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Winning at the NPC Nationals Bodybuilding Championships means that for this one day, you are the best; the best in a nation full of competitors vying for that recognition. It all started in 1982 when a man by the name of Lee Haney won the very first NPC Nationals.  He would go on to win a record 8 Mr. Olympia titles and set the lofty standard for what is expected from our nation's best.

As we head into this year’s NPC Nationals, held Nov. 22–23 in Fort Lauderdale, Florida, FLEX is giving you a list of the greatest Nationals champions of all time.  Each day leading up to the competition, we will unveil another name from this elite group of athletes.  Beginning with #12, here are the Nationals champions who met the criteria for this exclusive list. 

*Note that Jay Cutler and Branch Warren, who won their respective divisions but not the overall, are absent from our list. That’s because in order to be considered, athletes had to: a) be an overall champion, and b) have won at least one IFBB pro contest or competed in a Mr. Olympia contest.

Click "Next Page" (page 2) to unveil National Hero #12

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#12 Cedric McMillan

IFBB contest wins: 3

Number of Mr. Olympia apperances: 0

Highest Mr. Olympia placing: N/A

When unknown Cedric McMillan shocked the bodybuilding world with his win in 2008, there was talk of a Sandow(s) in 
his near future. Five years later, McMillan has yet to enter the Mr. Olympia (all
 indications point to Big Mac being on 
the O stage this year) and his career,
 despite three contest wins, remains a disappointment to those who expect more from the man many have compared to eight-time Mr. Olympia Lee Haney. With his combination of eye-popping size, shape, and overall aesthetic qualities that harken back to the classic physiques of both Haney and Arnold Schwarzenegger, 
it will be interesting to see if McMillan, who serves full-time in the Army, will ever fully commit to competitive bodybuilding and realize the potential others see in him. 

Click "Next Page" (page 3) to unveil National Hero #11

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#11 Evan Centopani

IFBB contest wins: 3

Number of Mr. Olympia apperances: 1

Highest Mr. Olympia placing: 8th

Electing to sit out the 2008 IFBB season to focus on improving, Evan Centopani punctuated his entry into the pros with a resounding victory in his debut at the 2009 New York Pro. Centopani then took of 2010 to add more size, and came back in 2011 to win his second consecutive show (more than a year apart), the FLEX Pro. He then placed fourth (the lowest placing of his competitive career) at the Arnold Classic. Last year, Centopani improved to third at the Arnold, and in his long-awaited Mr. Olympia debut, he placed eighth. With the ideal bodybuilding structure and the full muscle bellies to complement it, Centopani, at age 31, has time on his side to continue making improvements to an already outstanding physique.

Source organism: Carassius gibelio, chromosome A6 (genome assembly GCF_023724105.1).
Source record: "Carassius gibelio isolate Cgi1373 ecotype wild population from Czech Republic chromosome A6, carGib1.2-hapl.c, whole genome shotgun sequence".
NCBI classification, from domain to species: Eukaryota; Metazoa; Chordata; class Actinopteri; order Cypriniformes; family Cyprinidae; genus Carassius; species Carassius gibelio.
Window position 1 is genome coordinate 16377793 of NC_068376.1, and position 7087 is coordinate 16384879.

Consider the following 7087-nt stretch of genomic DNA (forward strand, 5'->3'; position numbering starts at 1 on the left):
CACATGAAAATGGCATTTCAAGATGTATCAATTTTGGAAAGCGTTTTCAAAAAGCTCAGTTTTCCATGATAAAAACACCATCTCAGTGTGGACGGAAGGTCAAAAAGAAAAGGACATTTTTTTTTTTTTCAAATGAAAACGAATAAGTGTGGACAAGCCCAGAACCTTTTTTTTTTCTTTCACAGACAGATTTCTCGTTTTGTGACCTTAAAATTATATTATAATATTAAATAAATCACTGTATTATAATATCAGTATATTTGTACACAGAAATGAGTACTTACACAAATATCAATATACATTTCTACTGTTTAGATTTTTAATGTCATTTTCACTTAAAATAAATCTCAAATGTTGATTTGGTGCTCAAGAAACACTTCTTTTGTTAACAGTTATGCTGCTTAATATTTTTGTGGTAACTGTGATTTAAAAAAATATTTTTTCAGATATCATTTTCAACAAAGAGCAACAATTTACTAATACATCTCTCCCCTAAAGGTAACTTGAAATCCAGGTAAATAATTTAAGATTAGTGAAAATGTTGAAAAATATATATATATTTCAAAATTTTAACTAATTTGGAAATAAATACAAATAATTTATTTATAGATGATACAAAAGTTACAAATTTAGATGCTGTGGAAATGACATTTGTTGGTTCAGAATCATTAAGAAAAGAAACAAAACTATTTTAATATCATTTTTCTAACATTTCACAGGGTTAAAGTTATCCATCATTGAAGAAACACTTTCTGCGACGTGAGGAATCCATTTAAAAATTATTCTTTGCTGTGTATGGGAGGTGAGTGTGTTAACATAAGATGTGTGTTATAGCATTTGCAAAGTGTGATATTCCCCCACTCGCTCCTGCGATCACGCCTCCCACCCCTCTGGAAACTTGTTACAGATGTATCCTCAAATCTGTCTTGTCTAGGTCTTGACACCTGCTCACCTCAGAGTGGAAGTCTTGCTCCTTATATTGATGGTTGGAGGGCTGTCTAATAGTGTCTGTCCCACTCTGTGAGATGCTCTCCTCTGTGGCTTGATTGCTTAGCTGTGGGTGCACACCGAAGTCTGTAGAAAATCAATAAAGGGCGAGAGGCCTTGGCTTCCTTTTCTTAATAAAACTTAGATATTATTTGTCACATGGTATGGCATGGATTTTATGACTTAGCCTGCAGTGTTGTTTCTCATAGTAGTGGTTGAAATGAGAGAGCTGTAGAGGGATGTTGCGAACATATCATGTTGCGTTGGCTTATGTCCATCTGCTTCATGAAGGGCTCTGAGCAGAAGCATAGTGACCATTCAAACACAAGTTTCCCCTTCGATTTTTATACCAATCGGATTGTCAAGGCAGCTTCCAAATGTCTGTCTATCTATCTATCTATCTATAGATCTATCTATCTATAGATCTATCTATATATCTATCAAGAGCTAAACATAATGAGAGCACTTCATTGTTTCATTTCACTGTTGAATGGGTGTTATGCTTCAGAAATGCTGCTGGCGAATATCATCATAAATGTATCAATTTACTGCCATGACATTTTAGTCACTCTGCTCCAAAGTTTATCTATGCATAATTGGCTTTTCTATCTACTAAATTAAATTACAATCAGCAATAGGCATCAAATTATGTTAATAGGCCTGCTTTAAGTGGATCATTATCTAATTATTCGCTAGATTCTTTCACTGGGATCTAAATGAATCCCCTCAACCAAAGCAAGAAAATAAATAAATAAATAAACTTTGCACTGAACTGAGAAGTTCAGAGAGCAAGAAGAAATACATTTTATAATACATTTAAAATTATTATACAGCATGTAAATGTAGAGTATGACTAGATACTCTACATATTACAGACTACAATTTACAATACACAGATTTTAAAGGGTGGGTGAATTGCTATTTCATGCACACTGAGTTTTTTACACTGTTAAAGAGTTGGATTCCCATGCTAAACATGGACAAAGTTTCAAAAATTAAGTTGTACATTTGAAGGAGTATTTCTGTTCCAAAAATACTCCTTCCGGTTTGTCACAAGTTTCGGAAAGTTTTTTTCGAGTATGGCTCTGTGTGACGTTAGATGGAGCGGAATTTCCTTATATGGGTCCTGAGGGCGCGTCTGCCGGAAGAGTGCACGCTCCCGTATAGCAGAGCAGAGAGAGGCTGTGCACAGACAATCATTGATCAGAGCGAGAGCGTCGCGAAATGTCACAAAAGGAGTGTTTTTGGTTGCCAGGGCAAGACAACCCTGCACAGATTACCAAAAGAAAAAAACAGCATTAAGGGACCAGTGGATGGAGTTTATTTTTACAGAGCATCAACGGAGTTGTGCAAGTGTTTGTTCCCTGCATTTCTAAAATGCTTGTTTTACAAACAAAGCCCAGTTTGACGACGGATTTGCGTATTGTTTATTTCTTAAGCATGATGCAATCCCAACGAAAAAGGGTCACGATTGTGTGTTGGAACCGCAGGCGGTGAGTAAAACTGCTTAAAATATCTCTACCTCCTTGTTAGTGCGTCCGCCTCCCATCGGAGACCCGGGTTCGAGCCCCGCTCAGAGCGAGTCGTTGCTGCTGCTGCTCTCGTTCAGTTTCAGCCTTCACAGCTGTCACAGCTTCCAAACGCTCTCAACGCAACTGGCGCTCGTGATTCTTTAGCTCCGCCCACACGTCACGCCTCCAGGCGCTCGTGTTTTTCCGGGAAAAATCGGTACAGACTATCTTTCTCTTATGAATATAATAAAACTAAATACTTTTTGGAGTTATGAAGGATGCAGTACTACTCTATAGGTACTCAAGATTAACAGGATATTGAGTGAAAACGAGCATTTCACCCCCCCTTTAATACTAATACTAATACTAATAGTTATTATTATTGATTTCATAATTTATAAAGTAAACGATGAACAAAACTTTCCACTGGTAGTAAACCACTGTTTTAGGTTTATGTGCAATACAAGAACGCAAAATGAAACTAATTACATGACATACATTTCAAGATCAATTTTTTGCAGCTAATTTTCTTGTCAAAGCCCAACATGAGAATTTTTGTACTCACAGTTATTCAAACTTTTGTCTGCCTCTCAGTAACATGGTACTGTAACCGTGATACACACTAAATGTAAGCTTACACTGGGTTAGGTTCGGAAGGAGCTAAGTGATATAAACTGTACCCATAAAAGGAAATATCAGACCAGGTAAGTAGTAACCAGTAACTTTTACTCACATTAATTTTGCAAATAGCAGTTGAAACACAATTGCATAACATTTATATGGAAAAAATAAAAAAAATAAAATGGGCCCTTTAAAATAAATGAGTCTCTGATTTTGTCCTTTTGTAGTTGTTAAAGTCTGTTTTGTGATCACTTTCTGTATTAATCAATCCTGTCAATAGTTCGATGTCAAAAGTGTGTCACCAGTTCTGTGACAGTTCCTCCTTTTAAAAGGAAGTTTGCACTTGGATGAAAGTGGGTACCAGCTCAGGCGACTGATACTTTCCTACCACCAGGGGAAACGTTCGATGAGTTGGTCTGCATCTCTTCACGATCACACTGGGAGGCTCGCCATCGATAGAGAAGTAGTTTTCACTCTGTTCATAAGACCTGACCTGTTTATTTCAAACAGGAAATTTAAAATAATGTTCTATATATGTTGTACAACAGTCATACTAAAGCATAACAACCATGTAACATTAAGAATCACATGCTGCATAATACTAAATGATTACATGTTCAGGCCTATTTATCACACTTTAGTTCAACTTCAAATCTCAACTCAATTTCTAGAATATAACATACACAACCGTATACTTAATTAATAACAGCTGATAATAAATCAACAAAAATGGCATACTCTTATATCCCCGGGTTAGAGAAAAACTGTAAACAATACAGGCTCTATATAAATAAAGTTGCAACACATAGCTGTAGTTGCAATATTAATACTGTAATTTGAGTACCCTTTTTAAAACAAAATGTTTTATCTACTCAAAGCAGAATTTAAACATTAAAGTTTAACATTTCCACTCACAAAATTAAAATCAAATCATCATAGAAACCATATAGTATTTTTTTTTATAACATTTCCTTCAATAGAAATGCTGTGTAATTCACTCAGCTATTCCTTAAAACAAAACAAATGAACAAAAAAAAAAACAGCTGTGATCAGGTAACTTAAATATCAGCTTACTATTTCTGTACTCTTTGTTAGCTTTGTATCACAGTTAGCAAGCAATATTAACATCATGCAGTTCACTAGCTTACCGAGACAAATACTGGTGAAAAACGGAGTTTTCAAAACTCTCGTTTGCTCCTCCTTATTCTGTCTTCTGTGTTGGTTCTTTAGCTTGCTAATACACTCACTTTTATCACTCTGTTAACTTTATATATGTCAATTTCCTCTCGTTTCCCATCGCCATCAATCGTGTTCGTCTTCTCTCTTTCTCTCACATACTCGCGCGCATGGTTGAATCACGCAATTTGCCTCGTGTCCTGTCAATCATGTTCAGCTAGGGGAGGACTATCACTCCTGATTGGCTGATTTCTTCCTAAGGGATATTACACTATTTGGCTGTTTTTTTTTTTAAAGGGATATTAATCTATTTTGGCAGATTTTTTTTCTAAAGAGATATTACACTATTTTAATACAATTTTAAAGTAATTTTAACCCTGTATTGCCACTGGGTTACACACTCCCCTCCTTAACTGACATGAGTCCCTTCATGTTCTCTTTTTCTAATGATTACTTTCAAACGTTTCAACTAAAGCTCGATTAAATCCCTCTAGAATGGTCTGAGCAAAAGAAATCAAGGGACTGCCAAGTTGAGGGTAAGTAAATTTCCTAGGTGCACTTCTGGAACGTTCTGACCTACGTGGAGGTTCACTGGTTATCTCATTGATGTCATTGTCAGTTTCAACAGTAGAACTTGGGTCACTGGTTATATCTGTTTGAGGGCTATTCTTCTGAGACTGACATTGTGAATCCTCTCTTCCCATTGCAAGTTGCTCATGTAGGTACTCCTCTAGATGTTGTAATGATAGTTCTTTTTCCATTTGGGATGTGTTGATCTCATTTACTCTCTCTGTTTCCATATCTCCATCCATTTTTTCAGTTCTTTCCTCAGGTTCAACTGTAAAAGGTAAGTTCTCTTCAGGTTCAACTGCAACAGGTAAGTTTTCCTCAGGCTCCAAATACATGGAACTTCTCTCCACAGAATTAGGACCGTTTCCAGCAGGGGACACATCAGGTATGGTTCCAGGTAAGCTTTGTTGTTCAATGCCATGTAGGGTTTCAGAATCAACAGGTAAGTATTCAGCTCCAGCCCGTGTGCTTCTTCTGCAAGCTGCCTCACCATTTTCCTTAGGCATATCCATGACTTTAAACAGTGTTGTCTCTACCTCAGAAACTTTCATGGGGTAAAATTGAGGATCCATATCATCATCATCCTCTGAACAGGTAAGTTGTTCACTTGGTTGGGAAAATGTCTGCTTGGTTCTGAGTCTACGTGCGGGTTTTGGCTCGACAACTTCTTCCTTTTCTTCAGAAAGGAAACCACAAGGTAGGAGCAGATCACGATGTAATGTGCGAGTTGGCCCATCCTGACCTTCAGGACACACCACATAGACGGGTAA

Click "Next Page" (page 4) to unveil National Hero #10

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#10 GARY STRYDOM

IFBB contest wins: 4

Number of Mr. Olympia apperances: 1

Highest Mr. Olympia placing: 5th

South Africa’s Gary Strydom was one of a few tall men during the latter half of the ’80s who many considered to be a legitimate threat for the Sandow. Nearly Haney’s equal from the front (with better wheels), from the rear it was a different story, as Strydom’s back lagged far behind the rest of his physique. Strydom won his pro debut, the 1987 Night Of Champions, and placed fifth in his first and only Mr. Olympia appearance in 1988. He won three more contests before leaving the IFBB in 1991 for the now-defunct World Bodybuilding Federation (WBF). He returned to IFBB competition in 1996 and last competed in the 2006 Colorado Pro, where he placed seventh.

Click "Next Page" (page 5) to unveil National Hero #9

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#9 MIKE FRANCOIS

IFBB contest wins: 4

Number of Mr. Olympia apperances: 3

Highest Mr. Olympia placing: 7th

Massive Mike Francois 
won his first four pro shows (spread out over two years) and placed seventh in his Mr. Olympia debut in 1995. Armed with an XL-frame sporting some of the thickest lats, traps, lumbars, and quads of his day, Francois competed for just two more years before retiring due to health complications (ulcerative colitis). In 
his final year of competition in 1997, he placed third at both the San Jose Pro and
 the Arnold Classic, and 11th
at the Mr. Olympia. He remains active in the sport, promoting the NPC Mike Francois Classic in Ohio.

 

Frida Paulsen Stern - Bikini - 2017 Olympia

#8 JONNIE JACKSON

IFBB contest wins: 3

Number of Mr. Olympia apperances: 10

Highest Mr. Olympia placing: 9th

When thick, dense muscle is the topic at hand, Johnnie Jackson’s name is sure to be at the center of the conversation. With an upper body hailed as Mr. Olympia-caliber by his fellow pros (particularly his pecs and back), Jackson’s muscle is as strong as it looks, as he won the inaugural Olympia World’s Strongest Bodybuilder in 2009 with a 523-pound bench press and an 815-pound deadlift (Jackson also deadlifted 815 pounds in official powerlifting competition). With fellow pro Dennis James in his corner in 2012, Jackson dialed in his finest conditioning in years to win the FIBO German Power Pro and placed ninth (his best to date) in the Mr. Olympia.

 

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#7 MIKE CHRISTIAN

IFBB contest wins: 5

Number of Mr. Olympia apperances: 5

Highest Mr. Olympia placing: 3th

The Iron Warrior was one of the best tall men of his day and, with his wide structure, big back, delts, and arms, one of the few competitors who could stand shoulder-to-shoulder with Haney. With an outspoken personality reflected in his clothing line (billowed, outrageously patterned parachute pants, string tank tops, bandannas, etc.), Christian was a fixture at Gold’s Gym and Muscle Beach, and had a bit part in the 1987 movie adaptation of Dragnet, starring Dan Aykroyd and Tom Hanks. Onstage, Christian won six shows and competed in five Mr. Olympias, with his highest placing being third in 1986.